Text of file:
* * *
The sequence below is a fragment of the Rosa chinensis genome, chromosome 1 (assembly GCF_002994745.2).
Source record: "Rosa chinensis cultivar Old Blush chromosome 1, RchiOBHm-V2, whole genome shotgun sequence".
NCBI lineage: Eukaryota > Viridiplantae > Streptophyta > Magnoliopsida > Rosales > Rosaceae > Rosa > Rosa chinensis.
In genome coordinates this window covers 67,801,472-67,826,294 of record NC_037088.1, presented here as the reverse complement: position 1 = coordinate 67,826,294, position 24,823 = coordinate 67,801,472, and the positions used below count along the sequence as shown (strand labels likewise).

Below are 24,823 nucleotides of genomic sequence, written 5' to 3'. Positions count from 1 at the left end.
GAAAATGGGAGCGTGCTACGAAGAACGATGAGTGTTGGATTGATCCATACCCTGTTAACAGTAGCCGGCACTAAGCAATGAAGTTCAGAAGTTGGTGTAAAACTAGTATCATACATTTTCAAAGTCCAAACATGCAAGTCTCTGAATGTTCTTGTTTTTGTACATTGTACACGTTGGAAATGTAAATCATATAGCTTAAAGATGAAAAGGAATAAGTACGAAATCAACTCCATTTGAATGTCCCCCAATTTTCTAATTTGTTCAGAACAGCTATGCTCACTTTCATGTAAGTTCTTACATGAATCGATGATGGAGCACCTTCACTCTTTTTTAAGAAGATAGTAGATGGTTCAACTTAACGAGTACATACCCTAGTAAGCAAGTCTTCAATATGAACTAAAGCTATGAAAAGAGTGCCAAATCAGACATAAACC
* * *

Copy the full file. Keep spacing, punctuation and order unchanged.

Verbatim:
The sequence below is a fragment of the Rosa chinensis genome, chromosome 1 (assembly GCF_002994745.2).
Source record: "Rosa chinensis cultivar Old Blush chromosome 1, RchiOBHm-V2, whole genome shotgun sequence".
NCBI lineage: Eukaryota > Viridiplantae > Streptophyta > Magnoliopsida > Rosales > Rosaceae > Rosa > Rosa chinensis.
In genome coordinates this window covers 67,801,472-67,826,294 of record NC_037088.1, presented here as the reverse complement: position 1 = coordinate 67,826,294, position 24,823 = coordinate 67,801,472, and the positions used below count along the sequence as shown (strand labels likewise).

Below are 24,823 nucleotides of genomic sequence, written 5' to 3'. Positions count from 1 at the left end.
GAAAATGGGAGCGTGCTACGAAGAACGATGAGTGTTGGATTGATCCATACCCTGTTAACAGTAGCCGGCACTAAGCAATGAAGTTCAGAAGTTGGTGTAAAACTAGTATCATACATTTTCAAAGTCCAAACATGCAAGTCTCTGAATGTTCTTGTTTTTGTACATTGTACACGTTGGAAATGTAAATCATATAGCTTAAAGATGAAAAGGAATAAGTACGAAATCAACTCCATTTGAATGTCCCCCAATTTTCTAATTTGTTCAGAACAGCTATGCTCACTTTCATGTAAGTTCTTACATGAATCGATGATGGAGCACCTTCACTCTTTTTTAAGAAGATAGTAGATGGTTCAACTTAACGAGTACATACCCTAGTAAGCAAGTCTTCAATATGAACTAAAGCTATGAAAAGAGTGCCAAATCAGACATAAACC